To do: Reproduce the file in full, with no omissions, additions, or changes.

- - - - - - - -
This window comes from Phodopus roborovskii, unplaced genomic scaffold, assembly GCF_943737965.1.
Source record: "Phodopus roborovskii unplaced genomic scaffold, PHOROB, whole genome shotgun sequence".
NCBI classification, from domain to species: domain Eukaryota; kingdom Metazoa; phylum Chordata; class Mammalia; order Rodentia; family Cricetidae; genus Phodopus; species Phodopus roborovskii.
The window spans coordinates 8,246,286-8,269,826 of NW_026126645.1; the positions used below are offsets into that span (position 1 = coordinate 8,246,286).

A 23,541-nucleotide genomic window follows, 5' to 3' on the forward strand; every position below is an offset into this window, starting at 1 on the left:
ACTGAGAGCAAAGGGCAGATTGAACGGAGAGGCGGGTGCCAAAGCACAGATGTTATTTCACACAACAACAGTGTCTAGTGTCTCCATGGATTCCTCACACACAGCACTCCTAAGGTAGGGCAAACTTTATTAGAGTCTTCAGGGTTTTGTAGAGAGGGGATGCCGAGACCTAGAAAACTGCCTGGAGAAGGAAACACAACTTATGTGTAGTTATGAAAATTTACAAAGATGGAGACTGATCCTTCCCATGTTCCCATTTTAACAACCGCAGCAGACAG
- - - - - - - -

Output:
This window comes from Phodopus roborovskii, unplaced genomic scaffold, assembly GCF_943737965.1.
Source record: "Phodopus roborovskii unplaced genomic scaffold, PHOROB, whole genome shotgun sequence".
NCBI classification, from domain to species: domain Eukaryota; kingdom Metazoa; phylum Chordata; class Mammalia; order Rodentia; family Cricetidae; genus Phodopus; species Phodopus roborovskii.
The window spans coordinates 8,246,286-8,269,826 of NW_026126645.1; the positions used below are offsets into that span (position 1 = coordinate 8,246,286).

A 23,541-nucleotide genomic window follows, 5' to 3' on the forward strand; every position below is an offset into this window, starting at 1 on the left:
ACTGAGAGCAAAGGGCAGATTGAACGGAGAGGCGGGTGCCAAAGCACAGATGTTATTTCACACAACAACAGTGTCTAGTGTCTCCATGGATTCCTCACACACAGCACTCCTAAGGTAGGGCAAACTTTATTAGAGTCTTCAGGGTTTTGTAGAGAGGGGATGCCGAGACCTAGAAAACTGCCTGGAGAAGGAAACACAACTTATGTGTAGTTATGAAAATTTACAAAGATGGAGACTGATCCTTCCCATGTTCCCATTTTAACAACCGCAGCAGACAG